The conceptual foundations and ontology of cognitive neuroscience are rarely analysed in cross-cultural perspective, although they are manifestly the outcome of historical currents in specifically Western psychological science. How robust such concepts are, and how generalizable to other cultures, is thus quite problematic. Users of empirical techniques in imaging neuroscience are now actively exploring such topics as attention, volition, emotion and empathy, but with little awareness of how well or badly these concepts can be translated. This essay addresses issues of cultural bias and the potentially misleading use of extended metaphors in the typical deployment of mentalistic terminology, and suggests that there may be alternative conceptualizations, perhaps inspired by phenomenology, which would have less cultural baggage. Ultimately, the most scientifically useful ontology for interpreting and predicting human action may result from an integration of high quality ethnographic reports of mentalistic concepts and terminology found in other cultures. Social and cultural anthropologists are urged to prioritize the identification of such concepts during their fieldwork experience.

Charles Whitehead, Why the behavioural sciences need the concept of the culture-ready brain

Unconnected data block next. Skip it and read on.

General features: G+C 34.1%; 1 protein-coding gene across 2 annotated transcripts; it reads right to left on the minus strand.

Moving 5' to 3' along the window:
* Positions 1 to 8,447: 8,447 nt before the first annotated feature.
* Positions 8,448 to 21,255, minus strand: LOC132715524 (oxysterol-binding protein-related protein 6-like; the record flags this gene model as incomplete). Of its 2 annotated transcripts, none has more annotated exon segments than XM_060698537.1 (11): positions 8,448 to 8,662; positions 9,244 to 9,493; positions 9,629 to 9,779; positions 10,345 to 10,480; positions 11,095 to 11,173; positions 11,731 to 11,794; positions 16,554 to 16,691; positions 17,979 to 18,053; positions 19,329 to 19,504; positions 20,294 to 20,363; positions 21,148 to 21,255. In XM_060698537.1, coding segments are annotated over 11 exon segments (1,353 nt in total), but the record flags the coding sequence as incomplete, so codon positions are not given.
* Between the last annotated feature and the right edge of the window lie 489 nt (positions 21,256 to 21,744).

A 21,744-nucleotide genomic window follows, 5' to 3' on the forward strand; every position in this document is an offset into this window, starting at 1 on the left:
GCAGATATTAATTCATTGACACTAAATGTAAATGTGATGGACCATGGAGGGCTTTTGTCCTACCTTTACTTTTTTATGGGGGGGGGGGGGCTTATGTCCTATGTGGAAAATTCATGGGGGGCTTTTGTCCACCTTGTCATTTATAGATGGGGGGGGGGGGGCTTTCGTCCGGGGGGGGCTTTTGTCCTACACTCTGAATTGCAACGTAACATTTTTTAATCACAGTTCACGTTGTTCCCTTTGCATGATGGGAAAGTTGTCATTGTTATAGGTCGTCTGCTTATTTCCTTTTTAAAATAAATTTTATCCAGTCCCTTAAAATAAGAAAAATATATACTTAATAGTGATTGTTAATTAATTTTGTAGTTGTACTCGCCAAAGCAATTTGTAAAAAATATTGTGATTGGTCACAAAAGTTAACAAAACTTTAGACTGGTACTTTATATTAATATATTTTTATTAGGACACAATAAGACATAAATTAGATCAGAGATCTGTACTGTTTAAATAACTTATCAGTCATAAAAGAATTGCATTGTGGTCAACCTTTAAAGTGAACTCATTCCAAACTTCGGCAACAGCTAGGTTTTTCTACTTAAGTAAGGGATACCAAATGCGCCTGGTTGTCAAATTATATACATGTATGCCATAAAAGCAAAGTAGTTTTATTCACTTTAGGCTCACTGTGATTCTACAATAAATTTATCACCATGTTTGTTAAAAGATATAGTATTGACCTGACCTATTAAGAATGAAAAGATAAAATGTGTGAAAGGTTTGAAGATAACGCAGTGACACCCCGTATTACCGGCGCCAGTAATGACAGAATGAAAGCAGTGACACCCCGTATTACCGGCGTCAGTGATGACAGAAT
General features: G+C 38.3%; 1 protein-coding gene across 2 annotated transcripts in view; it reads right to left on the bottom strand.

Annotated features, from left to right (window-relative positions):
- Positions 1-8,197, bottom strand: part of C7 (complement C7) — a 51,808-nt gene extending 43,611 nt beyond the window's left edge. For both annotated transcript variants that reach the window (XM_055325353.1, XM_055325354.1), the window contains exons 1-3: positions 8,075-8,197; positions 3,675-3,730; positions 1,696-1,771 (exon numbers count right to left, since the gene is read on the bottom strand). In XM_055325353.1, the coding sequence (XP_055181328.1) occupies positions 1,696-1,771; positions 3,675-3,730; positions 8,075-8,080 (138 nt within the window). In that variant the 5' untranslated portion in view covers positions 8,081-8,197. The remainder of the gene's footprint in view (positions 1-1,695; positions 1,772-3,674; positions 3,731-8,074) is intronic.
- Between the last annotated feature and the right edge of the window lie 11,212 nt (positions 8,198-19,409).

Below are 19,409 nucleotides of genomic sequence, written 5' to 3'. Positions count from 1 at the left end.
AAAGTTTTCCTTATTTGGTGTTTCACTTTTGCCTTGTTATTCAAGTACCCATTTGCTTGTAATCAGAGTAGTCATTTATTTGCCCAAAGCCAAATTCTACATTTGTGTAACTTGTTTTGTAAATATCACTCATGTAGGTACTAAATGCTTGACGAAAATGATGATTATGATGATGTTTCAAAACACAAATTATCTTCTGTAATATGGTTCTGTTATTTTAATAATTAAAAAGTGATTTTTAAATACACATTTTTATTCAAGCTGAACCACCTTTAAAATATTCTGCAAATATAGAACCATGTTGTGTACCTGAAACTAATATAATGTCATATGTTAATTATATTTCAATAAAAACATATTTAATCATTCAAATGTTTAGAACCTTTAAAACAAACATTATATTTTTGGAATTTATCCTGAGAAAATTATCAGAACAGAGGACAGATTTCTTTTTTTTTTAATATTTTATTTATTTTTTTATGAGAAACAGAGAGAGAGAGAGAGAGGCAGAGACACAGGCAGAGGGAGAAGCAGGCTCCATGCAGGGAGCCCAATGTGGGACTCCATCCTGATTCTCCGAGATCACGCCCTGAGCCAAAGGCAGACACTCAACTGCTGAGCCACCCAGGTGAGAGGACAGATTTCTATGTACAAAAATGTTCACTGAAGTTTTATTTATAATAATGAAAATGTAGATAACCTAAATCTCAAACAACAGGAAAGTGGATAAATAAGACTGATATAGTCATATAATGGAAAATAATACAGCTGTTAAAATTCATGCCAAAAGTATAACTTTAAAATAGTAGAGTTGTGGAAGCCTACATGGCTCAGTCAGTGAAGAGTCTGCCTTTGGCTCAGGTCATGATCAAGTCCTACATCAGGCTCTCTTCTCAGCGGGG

From the conceptual gulf dividing social from biological anthropology this paper infers an ideological problem affecting science as a whole. Cultural biases have tended to inhibit or subvert appropriate theorizing and research into unique aspects of the human mind, brain and behaviour. To resolve this problem I suggest that we need a systematic anthropological critique of ‘collective deceptions’ affecting western science, and greater anthropological collaboration with neuroscience and other disciplines. I discuss recent imaging studies which may contribute to a better understanding of the culture-ready brain. Taken in conjunction with fossil and archaeological data, the findings seem more consistent with a ‘play and display’ hypothesis of hominid brain expansion than with current cognocentric hypotheses, suggesting new directions for research. Such research, I argue, could assist integration between behavioural disciplines.